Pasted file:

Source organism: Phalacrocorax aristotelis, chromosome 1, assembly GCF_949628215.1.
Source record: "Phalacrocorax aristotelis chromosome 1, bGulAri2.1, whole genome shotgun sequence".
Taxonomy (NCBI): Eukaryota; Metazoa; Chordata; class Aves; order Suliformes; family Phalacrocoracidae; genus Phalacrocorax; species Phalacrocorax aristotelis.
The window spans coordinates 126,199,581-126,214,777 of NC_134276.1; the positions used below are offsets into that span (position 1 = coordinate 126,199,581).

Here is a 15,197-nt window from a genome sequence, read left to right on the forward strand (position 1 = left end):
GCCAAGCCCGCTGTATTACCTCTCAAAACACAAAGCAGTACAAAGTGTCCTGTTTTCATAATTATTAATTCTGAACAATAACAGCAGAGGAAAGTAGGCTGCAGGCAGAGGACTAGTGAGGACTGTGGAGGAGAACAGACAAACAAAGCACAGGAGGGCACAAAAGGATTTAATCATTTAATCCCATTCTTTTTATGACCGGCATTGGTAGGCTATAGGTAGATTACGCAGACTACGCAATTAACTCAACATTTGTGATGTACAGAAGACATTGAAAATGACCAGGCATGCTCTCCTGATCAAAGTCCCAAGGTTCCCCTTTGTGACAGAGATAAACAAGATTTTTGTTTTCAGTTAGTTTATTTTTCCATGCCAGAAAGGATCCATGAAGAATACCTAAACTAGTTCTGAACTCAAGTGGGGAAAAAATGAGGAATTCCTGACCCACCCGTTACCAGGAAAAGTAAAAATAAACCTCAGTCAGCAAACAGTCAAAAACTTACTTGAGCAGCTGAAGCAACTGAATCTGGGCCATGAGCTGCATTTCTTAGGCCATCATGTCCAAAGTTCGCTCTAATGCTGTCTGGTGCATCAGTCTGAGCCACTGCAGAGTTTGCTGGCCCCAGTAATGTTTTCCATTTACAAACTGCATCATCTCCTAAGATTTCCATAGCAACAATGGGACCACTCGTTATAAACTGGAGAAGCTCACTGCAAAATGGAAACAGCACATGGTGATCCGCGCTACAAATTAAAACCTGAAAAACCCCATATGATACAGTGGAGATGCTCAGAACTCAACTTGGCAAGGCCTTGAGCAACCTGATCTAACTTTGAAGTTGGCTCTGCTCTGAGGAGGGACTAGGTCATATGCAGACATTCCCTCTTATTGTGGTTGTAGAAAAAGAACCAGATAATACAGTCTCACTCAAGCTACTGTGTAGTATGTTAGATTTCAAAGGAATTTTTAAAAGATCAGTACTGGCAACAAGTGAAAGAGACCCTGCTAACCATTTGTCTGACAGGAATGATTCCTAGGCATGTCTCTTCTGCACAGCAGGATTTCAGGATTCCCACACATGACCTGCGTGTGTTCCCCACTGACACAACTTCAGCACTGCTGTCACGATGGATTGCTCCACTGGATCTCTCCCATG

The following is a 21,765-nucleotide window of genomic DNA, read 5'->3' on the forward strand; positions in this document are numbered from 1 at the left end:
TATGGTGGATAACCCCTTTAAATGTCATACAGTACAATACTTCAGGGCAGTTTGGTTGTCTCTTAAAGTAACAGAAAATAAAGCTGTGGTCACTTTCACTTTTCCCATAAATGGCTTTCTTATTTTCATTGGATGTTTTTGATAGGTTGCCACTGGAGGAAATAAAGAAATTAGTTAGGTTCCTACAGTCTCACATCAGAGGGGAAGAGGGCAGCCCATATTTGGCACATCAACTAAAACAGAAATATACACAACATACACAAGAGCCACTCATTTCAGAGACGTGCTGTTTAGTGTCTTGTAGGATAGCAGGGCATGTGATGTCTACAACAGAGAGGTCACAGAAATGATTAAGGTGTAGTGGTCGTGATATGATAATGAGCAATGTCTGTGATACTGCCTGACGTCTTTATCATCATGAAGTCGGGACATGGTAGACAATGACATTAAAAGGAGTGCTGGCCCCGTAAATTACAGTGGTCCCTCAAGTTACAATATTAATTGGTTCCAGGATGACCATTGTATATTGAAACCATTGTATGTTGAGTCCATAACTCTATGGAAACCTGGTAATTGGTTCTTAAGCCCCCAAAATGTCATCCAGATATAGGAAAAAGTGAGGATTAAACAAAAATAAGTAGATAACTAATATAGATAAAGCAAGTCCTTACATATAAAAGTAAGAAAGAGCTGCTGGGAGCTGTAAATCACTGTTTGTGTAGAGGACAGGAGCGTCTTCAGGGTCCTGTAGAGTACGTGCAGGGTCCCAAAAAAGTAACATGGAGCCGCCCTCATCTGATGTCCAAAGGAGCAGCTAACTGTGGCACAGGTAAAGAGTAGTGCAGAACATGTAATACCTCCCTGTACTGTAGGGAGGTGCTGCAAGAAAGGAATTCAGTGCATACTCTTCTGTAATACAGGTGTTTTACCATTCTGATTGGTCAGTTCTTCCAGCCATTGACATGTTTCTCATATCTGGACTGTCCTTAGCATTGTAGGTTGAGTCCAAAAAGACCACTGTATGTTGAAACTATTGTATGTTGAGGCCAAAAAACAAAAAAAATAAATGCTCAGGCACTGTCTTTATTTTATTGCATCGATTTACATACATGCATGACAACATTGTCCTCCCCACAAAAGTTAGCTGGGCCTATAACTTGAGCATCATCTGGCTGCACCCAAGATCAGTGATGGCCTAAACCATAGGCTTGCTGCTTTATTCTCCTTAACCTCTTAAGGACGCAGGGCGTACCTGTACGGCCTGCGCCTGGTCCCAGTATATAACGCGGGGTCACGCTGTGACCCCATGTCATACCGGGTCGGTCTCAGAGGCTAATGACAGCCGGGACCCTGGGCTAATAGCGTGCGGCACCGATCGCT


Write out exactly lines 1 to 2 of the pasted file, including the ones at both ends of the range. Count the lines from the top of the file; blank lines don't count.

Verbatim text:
Source organism: Phalacrocorax aristotelis, chromosome 1, assembly GCF_949628215.1.
Source record: "Phalacrocorax aristotelis chromosome 1, bGulAri2.1, whole genome shotgun sequence".